Dr Sally McCarthy - Emergency Care Institute - NEAT The Longer Term

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Dr Sally McCarthy delivered the presentation at the 2014 Emergency Department Management Conference.

The 2014 Emergency Department Management Conference explored areas such as how to improve access to care, clinical redesign, NEAT compliance, patient flow, point of care testing, geriatric care, and enhance the performance of Emergency Department.

For more information about the event, please visit: http://bit.ly/edmanagement14

Published in: Health & Medicine
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Dr Sally McCarthy - Emergency Care Institute - NEAT The Longer Term

  1. 1. (?After) NEAT: the longer term Dr Sally McCarthy FACEM, MBA Director, Emergency Care Institute, NSW Agency for Clinical Innovation July 2014
  2. 2. The story so far • Focus on time EFFICIENCY • Reduced time in ED • Impetus to create / improve inpatient data • Focus on whole patient journey/ care pathways • Focus on “integrated care” • Initial work on clinical, and particularly medical, engagement • More attention to quality
  3. 3. Or, the story so far • Reduced time in ED: variable • Inpatient performance lagging • Where is the data? • Insufficient focus on proactive improvement • Dysfunctional relationships under even more strain • “gaming” rather than changing • Little attention to quality • Remains the ED’s problem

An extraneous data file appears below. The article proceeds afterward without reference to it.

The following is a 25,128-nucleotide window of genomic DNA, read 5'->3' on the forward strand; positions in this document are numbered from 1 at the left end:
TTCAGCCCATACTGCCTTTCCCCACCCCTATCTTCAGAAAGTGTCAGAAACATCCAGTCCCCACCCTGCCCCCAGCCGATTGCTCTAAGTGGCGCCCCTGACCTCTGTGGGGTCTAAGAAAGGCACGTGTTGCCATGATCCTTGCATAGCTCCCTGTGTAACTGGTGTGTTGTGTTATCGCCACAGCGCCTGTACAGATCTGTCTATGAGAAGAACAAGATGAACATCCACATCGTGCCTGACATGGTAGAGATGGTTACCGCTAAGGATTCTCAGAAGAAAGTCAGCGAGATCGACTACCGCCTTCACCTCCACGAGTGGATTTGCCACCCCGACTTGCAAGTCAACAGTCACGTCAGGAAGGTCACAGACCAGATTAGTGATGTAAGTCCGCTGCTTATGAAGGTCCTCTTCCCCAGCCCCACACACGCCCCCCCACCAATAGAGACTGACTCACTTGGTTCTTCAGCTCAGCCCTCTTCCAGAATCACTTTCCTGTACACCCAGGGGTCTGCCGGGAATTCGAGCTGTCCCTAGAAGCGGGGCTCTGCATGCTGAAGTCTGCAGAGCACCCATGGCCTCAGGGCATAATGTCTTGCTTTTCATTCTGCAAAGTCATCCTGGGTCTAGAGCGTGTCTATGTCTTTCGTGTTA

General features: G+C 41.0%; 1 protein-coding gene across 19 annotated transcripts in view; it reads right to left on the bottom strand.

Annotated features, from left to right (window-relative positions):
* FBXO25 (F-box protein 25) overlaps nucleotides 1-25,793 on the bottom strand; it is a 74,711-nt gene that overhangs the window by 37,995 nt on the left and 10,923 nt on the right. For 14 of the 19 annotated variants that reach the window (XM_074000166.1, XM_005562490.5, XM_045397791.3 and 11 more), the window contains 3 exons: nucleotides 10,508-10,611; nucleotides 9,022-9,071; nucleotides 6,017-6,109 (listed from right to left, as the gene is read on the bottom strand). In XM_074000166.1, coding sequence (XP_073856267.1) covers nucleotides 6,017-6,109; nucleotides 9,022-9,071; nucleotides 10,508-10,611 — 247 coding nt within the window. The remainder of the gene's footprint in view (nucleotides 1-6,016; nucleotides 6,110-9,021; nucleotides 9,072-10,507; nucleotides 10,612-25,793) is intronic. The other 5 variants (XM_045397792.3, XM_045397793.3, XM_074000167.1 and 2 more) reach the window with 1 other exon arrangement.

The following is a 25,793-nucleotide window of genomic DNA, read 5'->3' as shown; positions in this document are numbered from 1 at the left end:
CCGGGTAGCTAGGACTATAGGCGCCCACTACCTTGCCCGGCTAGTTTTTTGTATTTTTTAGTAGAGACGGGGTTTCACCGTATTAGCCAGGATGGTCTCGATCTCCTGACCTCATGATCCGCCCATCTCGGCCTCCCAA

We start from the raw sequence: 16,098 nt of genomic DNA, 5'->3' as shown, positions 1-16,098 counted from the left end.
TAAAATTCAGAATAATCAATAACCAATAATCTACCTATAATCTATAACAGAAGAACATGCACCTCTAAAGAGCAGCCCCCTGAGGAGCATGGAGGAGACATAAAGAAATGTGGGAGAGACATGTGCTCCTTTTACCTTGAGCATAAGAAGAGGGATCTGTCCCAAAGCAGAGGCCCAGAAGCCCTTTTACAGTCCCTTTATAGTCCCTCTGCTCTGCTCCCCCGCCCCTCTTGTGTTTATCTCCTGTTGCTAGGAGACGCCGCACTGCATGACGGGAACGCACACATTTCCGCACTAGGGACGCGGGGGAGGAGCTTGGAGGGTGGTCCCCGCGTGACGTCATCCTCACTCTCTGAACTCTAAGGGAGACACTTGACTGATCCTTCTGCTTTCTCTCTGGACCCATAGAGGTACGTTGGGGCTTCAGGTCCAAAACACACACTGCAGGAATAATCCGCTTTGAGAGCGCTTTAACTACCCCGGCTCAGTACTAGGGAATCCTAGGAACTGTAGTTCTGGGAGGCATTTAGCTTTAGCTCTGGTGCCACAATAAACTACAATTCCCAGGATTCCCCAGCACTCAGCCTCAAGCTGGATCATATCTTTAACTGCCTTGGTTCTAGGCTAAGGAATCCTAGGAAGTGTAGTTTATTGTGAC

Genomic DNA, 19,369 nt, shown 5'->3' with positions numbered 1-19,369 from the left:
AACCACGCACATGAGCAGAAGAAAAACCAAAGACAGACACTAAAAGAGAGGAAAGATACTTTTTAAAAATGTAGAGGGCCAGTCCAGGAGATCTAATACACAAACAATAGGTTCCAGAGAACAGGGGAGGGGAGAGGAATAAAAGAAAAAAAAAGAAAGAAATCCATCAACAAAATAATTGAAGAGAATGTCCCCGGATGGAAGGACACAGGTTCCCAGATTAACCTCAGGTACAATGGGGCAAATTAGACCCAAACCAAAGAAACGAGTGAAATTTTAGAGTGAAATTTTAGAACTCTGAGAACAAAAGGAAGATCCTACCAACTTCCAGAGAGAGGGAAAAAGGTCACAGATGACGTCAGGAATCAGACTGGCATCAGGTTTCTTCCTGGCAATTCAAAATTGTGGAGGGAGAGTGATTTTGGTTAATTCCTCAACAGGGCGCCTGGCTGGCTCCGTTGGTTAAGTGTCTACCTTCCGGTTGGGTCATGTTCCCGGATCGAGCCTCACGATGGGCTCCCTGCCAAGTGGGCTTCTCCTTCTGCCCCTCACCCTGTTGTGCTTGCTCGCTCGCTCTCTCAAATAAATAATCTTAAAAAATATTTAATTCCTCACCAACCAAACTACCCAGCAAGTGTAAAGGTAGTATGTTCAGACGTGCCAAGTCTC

4. 4. Impact of explicit targets May 2014 AHHA
  5. 5. Time based targets, safety and quality impact • Direct impacts of reducing ED overcrowding • Significant increase in quality focus • Recognition of importance of positive changes in leadership and management activity for success • Some early positive clinical benefits measured • Await evaluation research • Need standard set of indicators of quality of clinical care and consumer experience
  6. 6. UK outcomes The four hour target to reduce emergency department ‘waiting time’: A systematic review of clinical outcomes Peter Jones, Karen Schimanski EMA 2010 Oct; 22(5):391–98 “There is no clear evidence that the target to ED completion of 98% of patients in 4 h in itself has had any effect on the quality of care in ED in the UK.”
  7. 7. November2013
  8. 8. Impact on mortality Emergency department overcrowding, mortality and the 4-hour rule in Western Australia. Geelhoed GC, de Klerk NH Med J Aust 2012 Feb 6;196:122-6. CONCLUSION: Introduction of the 4-hour rule in WA led to a reversal of overcrowding in three tertiary hospital EDs that coincided with a significant fall in the overall mortality rate in tertiary hospital data combined and in two of the three individual hospitals. No reduction in adjusted mortality rates was shown in three secondary hospitals where the improvement in overcrowding was minimal. However, debate about methodology in correspondence = too early to tell
  9. 9. Clinical quality indicators being used to commission urgent & emergency care – by % of responses (England only) CEM – The Drive for quality – System benchmarks for EDS in the UK – Report May 2013